In another attempt to tread on Indiana Jones territory, Michael Douglas and Kathleen Turner reprise their roles as Jack Colton and Joan Wilder in this sequel to "Romancing the Stone." The movie begins with Jack and Joan cruising on a yacht, Joan trying to find "what happens next" in her story, and Jack enjoying the "blue skies and nice warm water." An argument immediately follows: Jack wants to go to Greece, Joan wants New York. They decide to go their separate ways, but as fate would have it, they both end up travelling to Africa where adventure is abound amidst a plot involving a kidnapped holy man and a usurper who wants Joan to write book about his quest to become the emperor of the Nile-but as with this type of adventure films, it is the action scenes that matter, not the storyline.
And that is not necessary a bad thing. I enjoy adventure films; a lot of people do. "Raiders of the Lost Arc" still holds an important place in movie history, but there have been other memorable attempts in recent year ("Pirates of the Caribbean") and not-so-memorable attempts ("The Mummy"). "Jewel of the Nile" owes a lot to the early years of the dashing swashbuckler films (names like Douglas Fairbanks and Errol Flynn will always instantly come to mind). The film also owes something to the spirit of the silent serial cliff-hangers, such as "The Perils of Pauline," where a young heroine seeks adventures in order to write romance novels. Viewers may also be reminded of adventure comic such as the incomparable adventures of Tintin (didn't some of Tintin's adventure also involve its hero wandering deserts, preventing usurpations of thrones, and dealing with "Jewels" of this type?).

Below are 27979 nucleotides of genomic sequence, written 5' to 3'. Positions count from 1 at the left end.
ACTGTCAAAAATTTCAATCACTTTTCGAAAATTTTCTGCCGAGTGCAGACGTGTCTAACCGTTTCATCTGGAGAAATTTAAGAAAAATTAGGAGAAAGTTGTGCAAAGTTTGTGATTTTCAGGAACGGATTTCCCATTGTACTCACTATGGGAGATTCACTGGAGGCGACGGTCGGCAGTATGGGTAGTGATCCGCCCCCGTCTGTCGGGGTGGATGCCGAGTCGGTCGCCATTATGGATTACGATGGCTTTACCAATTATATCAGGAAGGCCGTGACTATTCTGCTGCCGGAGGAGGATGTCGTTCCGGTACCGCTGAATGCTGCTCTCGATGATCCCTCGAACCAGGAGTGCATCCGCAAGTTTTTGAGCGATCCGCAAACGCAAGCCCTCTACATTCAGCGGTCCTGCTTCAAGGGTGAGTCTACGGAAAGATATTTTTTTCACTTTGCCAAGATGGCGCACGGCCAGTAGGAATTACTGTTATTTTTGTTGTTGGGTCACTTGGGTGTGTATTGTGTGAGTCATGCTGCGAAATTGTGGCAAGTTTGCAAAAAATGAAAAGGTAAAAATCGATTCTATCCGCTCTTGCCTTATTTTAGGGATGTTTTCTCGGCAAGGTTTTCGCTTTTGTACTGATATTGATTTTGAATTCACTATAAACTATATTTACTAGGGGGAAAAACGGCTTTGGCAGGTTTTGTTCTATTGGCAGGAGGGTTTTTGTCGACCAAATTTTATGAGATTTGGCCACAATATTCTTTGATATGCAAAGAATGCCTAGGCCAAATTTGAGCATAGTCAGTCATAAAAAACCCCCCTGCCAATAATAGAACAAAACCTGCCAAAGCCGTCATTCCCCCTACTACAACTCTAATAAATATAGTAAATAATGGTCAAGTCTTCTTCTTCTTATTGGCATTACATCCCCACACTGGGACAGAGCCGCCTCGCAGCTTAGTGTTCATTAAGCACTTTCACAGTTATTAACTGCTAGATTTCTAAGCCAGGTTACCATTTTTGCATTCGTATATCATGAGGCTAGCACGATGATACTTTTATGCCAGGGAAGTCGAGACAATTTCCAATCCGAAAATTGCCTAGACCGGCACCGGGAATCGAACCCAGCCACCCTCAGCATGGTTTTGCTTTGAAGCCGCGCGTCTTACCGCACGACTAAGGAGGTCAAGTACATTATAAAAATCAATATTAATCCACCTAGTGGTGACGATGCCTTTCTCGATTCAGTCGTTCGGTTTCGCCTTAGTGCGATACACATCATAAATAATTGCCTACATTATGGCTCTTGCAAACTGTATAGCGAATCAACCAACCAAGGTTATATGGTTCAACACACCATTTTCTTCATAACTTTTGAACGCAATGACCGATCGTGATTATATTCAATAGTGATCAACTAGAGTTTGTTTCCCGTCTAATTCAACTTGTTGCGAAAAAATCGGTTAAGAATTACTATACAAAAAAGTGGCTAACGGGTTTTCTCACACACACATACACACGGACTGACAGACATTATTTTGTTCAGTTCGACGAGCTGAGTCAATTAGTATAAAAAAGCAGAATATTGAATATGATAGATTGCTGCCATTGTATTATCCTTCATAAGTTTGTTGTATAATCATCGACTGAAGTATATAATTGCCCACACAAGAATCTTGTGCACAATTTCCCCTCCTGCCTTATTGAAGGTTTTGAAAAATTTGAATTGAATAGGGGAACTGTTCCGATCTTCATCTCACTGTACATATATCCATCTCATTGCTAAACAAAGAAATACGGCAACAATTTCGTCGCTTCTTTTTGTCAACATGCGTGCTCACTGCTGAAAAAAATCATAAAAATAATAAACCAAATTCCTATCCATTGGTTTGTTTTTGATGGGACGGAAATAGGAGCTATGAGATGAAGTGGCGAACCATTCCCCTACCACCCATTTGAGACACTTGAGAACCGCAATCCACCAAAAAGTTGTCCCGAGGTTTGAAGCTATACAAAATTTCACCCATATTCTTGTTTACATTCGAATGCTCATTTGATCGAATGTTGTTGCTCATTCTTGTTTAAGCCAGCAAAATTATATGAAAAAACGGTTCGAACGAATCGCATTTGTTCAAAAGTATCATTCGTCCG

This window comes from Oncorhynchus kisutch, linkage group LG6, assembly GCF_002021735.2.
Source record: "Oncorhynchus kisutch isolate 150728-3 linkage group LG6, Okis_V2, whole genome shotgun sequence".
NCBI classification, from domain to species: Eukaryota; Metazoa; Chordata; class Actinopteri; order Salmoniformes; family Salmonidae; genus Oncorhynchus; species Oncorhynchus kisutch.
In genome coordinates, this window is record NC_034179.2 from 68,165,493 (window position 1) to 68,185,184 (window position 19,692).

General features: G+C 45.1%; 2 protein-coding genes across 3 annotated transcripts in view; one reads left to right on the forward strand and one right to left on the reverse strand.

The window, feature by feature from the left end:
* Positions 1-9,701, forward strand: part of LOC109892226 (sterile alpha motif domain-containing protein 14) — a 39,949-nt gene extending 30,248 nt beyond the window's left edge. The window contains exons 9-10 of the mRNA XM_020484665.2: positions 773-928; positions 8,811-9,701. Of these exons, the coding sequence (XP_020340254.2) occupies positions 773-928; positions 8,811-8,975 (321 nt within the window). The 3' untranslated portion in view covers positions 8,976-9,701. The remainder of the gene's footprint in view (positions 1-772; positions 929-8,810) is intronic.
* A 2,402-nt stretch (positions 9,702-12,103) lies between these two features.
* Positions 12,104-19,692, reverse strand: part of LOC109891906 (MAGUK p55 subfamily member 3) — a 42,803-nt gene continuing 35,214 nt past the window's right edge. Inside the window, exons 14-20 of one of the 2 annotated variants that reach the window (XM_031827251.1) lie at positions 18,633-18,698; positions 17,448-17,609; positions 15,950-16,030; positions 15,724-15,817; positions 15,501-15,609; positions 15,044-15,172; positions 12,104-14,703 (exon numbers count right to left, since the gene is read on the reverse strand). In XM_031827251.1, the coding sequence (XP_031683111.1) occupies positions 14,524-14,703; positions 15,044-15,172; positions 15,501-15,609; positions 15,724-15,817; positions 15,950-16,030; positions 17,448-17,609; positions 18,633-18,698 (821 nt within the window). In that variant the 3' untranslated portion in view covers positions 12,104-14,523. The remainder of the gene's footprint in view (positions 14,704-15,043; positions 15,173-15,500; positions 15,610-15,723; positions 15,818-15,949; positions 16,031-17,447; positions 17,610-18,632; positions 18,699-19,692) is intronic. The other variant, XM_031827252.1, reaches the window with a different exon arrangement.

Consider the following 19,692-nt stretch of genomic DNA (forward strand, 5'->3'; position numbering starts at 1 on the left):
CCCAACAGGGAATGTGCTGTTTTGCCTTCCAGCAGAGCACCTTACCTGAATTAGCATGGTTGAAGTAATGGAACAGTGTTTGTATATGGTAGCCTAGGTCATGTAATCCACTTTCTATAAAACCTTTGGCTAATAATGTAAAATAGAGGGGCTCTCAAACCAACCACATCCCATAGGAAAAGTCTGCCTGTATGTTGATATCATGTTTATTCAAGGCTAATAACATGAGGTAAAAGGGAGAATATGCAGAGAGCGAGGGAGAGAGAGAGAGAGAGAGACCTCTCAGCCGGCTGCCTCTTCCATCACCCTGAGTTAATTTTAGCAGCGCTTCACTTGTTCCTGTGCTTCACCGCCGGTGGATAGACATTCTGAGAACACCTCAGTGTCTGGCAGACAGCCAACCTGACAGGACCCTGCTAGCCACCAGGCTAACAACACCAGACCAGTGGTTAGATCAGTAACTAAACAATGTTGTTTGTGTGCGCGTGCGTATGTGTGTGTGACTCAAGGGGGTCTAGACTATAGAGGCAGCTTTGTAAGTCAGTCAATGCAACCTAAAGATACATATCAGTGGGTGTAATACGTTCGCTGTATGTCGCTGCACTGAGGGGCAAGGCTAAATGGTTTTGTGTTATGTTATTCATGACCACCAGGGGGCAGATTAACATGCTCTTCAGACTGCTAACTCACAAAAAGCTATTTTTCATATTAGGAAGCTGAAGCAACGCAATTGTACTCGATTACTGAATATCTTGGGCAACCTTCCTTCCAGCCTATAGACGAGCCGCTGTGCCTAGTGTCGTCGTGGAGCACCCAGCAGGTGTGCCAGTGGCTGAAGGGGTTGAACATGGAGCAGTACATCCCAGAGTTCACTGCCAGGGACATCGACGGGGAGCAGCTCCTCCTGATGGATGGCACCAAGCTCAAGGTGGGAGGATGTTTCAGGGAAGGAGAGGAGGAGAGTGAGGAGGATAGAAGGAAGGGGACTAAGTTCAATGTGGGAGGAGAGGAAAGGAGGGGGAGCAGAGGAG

Michael Douglas and Kathleen Turning make a charming couple, and Avner Eisernberg as the Jewel steals every scene he's in. Danny DeVito is stuck with an underwritten role that seems to be in the movie for the sole purpose of providing comic relief, but he ends up with little to do and little to say that in the overall supplies very little comedy. Besides, one comic relief is enough, and Eisernberg's character has that role covered.
So never mind the paper-thin plot; if plot is what you seek, search elsewhere. If you're not too picky, enjoy this one, as long as you restrain from comparing it to "Raiders of the Lost Arc". But then again, how many adventure films are worthy of such a comparison?
-Romancing the Nile: A Winning Sequel
-Adventures of a Romance Novalist